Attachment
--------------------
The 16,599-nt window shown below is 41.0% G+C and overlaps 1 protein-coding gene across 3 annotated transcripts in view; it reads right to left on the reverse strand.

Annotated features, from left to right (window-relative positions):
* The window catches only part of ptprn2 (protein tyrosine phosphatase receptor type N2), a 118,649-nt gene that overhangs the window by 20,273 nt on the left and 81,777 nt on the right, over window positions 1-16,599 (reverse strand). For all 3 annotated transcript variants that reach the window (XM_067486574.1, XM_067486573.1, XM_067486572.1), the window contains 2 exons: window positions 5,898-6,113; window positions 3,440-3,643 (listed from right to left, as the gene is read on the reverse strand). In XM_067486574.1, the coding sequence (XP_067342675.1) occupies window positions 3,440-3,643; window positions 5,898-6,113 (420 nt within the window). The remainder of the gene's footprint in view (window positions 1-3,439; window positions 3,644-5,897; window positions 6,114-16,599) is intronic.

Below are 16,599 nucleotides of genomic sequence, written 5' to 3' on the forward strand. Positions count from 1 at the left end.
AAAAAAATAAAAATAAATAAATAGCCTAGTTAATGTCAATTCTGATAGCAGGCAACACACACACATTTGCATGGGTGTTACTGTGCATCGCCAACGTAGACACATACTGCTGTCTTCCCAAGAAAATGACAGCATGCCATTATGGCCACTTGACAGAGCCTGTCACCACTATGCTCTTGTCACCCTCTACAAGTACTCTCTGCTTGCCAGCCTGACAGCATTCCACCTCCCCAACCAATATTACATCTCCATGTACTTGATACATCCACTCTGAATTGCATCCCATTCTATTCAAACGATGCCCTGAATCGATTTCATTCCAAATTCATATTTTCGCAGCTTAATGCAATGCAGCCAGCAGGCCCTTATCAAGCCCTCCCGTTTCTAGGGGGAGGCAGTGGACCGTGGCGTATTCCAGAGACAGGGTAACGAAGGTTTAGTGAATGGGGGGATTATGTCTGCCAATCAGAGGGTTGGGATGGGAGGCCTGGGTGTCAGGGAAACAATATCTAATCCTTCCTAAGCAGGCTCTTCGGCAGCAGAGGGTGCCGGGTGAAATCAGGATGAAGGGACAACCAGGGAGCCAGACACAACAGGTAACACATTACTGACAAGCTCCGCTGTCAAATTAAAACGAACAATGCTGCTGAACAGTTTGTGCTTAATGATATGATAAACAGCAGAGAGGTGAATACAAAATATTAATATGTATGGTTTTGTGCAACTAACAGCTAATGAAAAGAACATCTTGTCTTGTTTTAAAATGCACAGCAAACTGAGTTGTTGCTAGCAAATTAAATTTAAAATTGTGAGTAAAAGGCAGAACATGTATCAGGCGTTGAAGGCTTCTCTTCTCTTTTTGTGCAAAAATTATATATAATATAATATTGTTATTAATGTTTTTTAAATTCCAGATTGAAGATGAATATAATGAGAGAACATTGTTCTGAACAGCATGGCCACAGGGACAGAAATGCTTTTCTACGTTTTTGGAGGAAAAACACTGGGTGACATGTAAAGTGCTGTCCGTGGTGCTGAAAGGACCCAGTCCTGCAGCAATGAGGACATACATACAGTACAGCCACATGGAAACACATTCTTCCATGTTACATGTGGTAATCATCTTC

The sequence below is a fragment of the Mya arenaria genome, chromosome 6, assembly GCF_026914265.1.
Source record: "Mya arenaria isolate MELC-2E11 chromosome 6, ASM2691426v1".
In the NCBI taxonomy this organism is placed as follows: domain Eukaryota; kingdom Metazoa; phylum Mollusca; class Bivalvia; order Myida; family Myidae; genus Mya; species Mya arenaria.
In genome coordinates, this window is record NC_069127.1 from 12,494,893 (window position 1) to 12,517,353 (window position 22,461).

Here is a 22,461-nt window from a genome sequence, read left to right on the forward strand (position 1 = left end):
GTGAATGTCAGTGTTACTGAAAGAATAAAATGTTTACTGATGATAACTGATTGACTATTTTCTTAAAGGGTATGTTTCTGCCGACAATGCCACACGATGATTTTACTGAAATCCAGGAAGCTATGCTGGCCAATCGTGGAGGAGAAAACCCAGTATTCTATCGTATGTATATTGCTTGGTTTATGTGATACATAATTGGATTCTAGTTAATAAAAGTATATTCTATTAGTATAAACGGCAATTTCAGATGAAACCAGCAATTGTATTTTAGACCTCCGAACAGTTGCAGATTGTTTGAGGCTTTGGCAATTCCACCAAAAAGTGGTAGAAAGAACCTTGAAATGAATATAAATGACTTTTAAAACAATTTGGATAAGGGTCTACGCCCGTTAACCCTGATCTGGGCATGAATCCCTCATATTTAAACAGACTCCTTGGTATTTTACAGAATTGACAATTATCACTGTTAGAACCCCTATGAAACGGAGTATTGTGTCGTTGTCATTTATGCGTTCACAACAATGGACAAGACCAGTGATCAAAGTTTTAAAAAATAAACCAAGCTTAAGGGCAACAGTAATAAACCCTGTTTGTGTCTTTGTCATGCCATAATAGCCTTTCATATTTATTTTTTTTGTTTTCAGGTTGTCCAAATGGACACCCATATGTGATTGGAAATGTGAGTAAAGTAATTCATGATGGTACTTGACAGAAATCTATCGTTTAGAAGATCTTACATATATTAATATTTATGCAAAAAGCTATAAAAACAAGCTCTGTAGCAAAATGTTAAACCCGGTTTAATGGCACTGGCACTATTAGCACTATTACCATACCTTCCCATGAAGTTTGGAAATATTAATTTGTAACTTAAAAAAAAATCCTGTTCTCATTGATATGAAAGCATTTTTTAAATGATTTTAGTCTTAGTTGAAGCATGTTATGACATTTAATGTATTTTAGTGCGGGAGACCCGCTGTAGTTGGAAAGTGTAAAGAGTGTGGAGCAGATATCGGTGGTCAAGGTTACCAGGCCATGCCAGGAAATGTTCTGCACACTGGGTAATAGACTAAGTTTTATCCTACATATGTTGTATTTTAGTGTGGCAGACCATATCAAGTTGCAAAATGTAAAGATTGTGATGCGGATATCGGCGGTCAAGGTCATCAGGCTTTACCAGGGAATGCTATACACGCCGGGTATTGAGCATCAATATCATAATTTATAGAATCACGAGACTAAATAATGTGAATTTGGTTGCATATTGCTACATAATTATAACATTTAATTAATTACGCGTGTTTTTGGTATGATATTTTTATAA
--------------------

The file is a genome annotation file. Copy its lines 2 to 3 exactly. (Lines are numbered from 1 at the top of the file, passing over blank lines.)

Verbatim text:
Annotated features, from left to right (window-relative positions):
* The window catches only part of ptprn2 (protein tyrosine phosphatase receptor type N2), a 118,649-nt gene that overhangs the window by 20,273 nt on the left and 81,777 nt on the right, over window positions 1-16,599 (reverse strand). For all 3 annotated transcript variants that reach the window (XM_067486574.1, XM_067486573.1, XM_067486572.1), the window contains 2 exons: window positions 5,898-6,113; window positions 3,440-3,643 (listed from right to left, as the gene is read on the reverse strand). In XM_067486574.1, the coding sequence (XP_067342675.1) occupies window positions 3,440-3,643; window positions 5,898-6,113 (420 nt within the window). The remainder of the gene's footprint in view (window positions 1-3,439; window positions 3,644-5,897; window positions 6,114-16,599) is intronic.